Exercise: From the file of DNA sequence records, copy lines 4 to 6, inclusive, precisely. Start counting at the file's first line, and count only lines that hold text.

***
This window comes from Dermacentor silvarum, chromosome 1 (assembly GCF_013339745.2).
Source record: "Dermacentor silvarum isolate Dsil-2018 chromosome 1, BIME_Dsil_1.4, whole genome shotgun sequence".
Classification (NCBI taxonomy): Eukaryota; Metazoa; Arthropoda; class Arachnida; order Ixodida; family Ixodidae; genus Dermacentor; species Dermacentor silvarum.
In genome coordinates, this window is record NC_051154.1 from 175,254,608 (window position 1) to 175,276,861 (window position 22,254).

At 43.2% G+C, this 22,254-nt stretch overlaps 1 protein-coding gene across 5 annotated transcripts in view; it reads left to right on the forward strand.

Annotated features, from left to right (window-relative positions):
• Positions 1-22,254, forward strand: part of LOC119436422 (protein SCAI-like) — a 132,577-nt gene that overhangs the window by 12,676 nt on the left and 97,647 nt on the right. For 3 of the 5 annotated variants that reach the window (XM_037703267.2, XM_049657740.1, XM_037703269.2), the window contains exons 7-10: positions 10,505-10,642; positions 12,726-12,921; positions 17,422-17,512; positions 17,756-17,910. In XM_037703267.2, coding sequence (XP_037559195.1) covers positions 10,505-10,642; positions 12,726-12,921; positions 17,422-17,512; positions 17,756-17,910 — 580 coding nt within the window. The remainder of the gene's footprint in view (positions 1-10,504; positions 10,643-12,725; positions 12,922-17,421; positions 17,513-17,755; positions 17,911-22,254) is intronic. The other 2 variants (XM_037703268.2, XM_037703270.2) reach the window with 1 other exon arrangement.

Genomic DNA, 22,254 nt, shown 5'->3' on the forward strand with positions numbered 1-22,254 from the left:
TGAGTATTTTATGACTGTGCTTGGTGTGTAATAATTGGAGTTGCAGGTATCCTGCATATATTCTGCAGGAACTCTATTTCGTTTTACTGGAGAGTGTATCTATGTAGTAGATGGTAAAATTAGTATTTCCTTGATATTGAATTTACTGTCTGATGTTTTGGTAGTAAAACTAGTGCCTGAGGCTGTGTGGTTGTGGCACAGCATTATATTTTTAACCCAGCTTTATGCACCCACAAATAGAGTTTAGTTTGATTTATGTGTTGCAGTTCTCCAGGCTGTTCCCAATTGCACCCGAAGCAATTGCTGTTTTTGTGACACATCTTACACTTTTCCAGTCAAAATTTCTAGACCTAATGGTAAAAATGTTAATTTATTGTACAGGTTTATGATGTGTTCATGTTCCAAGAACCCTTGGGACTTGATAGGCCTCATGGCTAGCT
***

In genome coordinates, this window is record NC_051154.1 from 175,254,608 (window position 1) to 175,276,861 (window position 22,254).

At 43.2% G+C, this 22,254-nt stretch overlaps 1 protein-coding gene across 5 annotated transcripts in view; it reads left to right on the forward strand.

Annotated features, from left to right (window-relative positions):